Shine a little light on community news sources
It is Sunshine Week, an annual nationwide celebration of access to public information and what it means for you and your community. In these times when the media is accused of lying, it is appropriate to look at important stories South Carolina readers would not likely have gotten recently if it weren’t for newspapers and their reporters:
• A dogged weekly newspaper found that in Atlantic Beach general sessions court, 75% of the warrants were dismissed because police routinely didn’t show up for court.
• Reporters at a daily newspaper exposed how sheriffs across the state lined their pockets on the public’s dime. The five-month investigation found that in the past decade, no fewer than 11 of South Carolina’s 46 counties have seen their sheriffs accused of breaking laws — nearly one in four.
• A reporter combed through 7,000 pages of legal documents to find that more than 1,000 ethics complaints have been lodged against South Carolina judges, including allegations of influence peddling and conflicts of interest. Zero judges were punished publicly as a result.
• Two Upstate newspapers examined more than 3,200 civil forfeiture cases from across South Carolina. Their reporting showed that police are systematically seizing cash and property — many times from people who aren’t guilty of a crime — netting millions of dollars each year.
• A newspaper used the Freedom of Information Act to prove long-denied allegations that a deputy sheriff had sex with a high school principal in her office and drove her around in his patrol car while on duty. The principal was removed but got a sweetheart deal to go away.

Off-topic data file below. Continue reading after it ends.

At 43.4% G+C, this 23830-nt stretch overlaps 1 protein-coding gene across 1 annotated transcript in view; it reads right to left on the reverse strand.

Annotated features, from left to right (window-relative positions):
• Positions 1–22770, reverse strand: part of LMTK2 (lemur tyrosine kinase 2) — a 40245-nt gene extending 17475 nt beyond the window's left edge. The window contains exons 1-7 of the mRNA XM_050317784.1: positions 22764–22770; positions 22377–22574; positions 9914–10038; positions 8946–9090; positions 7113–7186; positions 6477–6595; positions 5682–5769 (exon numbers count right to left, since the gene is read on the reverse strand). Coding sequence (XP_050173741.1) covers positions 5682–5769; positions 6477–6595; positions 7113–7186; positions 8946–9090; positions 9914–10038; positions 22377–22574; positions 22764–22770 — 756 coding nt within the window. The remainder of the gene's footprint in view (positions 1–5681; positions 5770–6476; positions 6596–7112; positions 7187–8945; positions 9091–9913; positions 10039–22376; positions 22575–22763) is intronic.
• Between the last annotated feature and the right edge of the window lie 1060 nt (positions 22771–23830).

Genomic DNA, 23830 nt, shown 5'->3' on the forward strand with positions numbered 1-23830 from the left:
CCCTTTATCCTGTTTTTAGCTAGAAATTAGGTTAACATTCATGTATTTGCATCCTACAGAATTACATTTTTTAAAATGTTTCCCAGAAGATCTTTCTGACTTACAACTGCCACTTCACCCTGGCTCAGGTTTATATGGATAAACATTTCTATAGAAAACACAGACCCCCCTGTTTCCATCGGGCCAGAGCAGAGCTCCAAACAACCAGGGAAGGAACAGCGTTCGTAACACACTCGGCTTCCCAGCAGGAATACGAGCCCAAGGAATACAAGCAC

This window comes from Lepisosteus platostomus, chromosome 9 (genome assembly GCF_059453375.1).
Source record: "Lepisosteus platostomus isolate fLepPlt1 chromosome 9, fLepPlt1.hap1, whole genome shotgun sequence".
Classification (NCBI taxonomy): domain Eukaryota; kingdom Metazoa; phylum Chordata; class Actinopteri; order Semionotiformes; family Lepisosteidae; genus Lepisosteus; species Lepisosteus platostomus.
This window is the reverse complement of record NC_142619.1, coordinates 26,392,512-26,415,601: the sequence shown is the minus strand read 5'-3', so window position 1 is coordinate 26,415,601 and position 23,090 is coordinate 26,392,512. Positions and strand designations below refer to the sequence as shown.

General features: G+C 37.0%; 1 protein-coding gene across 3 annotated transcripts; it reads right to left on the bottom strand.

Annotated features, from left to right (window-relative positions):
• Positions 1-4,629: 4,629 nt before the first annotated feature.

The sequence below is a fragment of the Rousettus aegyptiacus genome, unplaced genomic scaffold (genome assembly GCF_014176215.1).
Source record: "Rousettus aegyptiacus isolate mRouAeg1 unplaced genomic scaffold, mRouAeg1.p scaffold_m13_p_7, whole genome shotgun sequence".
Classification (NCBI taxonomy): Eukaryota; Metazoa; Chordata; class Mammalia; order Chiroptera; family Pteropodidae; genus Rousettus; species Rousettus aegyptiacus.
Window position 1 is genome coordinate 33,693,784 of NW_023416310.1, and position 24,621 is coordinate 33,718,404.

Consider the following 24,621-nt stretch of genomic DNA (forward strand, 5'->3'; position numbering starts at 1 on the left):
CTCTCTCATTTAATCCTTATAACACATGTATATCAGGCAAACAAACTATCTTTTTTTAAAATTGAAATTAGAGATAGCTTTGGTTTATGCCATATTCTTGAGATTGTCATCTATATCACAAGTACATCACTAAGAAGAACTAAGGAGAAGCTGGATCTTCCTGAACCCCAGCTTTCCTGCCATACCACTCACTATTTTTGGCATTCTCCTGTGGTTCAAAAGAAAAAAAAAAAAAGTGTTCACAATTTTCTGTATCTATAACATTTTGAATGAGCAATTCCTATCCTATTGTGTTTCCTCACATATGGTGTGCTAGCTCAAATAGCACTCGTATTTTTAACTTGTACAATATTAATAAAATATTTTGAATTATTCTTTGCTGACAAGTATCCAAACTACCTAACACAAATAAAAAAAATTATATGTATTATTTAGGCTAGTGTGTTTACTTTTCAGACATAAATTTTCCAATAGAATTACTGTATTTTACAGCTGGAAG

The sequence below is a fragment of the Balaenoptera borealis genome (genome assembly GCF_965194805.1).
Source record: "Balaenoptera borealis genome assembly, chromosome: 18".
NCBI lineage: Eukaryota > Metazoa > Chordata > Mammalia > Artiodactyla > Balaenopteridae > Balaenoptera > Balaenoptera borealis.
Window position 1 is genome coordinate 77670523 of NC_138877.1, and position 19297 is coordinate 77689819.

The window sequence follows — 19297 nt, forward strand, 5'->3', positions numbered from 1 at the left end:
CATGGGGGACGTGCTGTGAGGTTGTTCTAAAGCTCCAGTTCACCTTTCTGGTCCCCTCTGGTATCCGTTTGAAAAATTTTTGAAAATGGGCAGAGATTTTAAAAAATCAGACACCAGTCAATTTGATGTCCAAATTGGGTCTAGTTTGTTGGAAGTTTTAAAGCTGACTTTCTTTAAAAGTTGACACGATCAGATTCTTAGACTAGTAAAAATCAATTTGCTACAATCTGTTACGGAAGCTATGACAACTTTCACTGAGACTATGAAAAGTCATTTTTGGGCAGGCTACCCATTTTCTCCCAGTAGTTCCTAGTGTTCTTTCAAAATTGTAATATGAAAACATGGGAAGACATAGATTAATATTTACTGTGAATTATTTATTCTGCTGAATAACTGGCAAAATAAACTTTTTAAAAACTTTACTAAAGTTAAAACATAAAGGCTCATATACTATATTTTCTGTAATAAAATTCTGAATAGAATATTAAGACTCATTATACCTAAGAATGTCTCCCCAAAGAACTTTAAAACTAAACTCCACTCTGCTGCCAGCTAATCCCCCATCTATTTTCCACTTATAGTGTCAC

• A county magistrate, who had been suspended from the bench, was given a year’s back pay by a county administrator without approval of county council.
There are dozens of additional Sunshine Week reporting examples from the past year.
And the battle goes on. There has been an effort in the South Carolina House of Representatives to close public access to business license applications. If passed, this would mean the public could not find out if an objectionable business is opening in their neighborhood. Who are they trying to protect and why?
In the preface to “A Public Official’s Guide to Compliance with South Carolina’s Freedom of Information Act,” Attorney General Alan Wilson recommends that, when in doubt, public bodies should disclose public records, announce meetings correctly and keep meetings open to the public.
In reality, public bodies are more likely to listen to their constituents about government transparency. So stand up and be heard when you see a problem.
Not just for Sunshine Week, but for every week of the year. Government belongs to you.
Bill Rogers is executive director of the S.C. Press Association, which represents the state’s 15 daily and 83 weekly newspapers. The Press Association has been defending the public’s right to know since 1852.